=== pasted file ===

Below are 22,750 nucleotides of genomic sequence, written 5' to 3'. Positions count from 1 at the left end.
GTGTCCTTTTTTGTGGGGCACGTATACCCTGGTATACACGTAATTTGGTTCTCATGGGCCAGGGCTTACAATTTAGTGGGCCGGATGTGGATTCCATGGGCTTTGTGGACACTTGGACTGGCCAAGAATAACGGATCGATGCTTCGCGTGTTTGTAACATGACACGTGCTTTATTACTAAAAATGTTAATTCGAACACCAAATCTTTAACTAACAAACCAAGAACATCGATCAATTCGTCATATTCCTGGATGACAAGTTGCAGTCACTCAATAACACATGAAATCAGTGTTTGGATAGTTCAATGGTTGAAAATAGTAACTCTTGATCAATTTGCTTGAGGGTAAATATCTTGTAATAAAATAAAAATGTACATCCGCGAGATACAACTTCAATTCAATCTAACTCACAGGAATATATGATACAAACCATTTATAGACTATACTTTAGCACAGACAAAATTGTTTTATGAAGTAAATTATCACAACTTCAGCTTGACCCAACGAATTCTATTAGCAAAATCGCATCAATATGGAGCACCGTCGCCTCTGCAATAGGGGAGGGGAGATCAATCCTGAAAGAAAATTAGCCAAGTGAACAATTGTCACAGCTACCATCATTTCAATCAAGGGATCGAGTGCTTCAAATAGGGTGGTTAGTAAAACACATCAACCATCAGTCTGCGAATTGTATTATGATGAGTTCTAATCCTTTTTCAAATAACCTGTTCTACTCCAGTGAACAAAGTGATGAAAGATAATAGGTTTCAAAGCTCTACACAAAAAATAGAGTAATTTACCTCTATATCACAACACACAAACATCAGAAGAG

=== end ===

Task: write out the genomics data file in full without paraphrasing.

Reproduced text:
Below are 22,750 nucleotides of genomic sequence, written 5' to 3'. Positions count from 1 at the left end.
GTGTCCTTTTTTGTGGGGCACGTATACCCTGGTATACACGTAATTTGGTTCTCATGGGCCAGGGCTTACAATTTAGTGGGCCGGATGTGGATTCCATGGGCTTTGTGGACACTTGGACTGGCCAAGAATAACGGATCGATGCTTCGCGTGTTTGTAACATGACACGTGCTTTATTACTAAAAATGTTAATTCGAACACCAAATCTTTAACTAACAAACCAAGAACATCGATCAATTCGTCATATTCCTGGATGACAAGTTGCAGTCACTCAATAACACATGAAATCAGTGTTTGGATAGTTCAATGGTTGAAAATAGTAACTCTTGATCAATTTGCTTGAGGGTAAATATCTTGTAATAAAATAAAAATGTACATCCGCGAGATACAACTTCAATTCAATCTAACTCACAGGAATATATGATACAAACCATTTATAGACTATACTTTAGCACAGACAAAATTGTTTTATGAAGTAAATTATCACAACTTCAGCTTGACCCAACGAATTCTATTAGCAAAATCGCATCAATATGGAGCACCGTCGCCTCTGCAATAGGGGAGGGGAGATCAATCCTGAAAGAAAATTAGCCAAGTGAACAATTGTCACAGCTACCATCATTTCAATCAAGGGATCGAGTGCTTCAAATAGGGTGGTTAGTAAAACACATCAACCATCAGTCTGCGAATTGTATTATGATGAGTTCTAATCCTTTTTCAAATAACCTGTTCTACTCCAGTGAACAAAGTGATGAAAGATAATAGGTTTCAAAGCTCTACACAAAAAATAGAGTAATTTACCTCTATATCACAACACACAAACATCAGAAGAG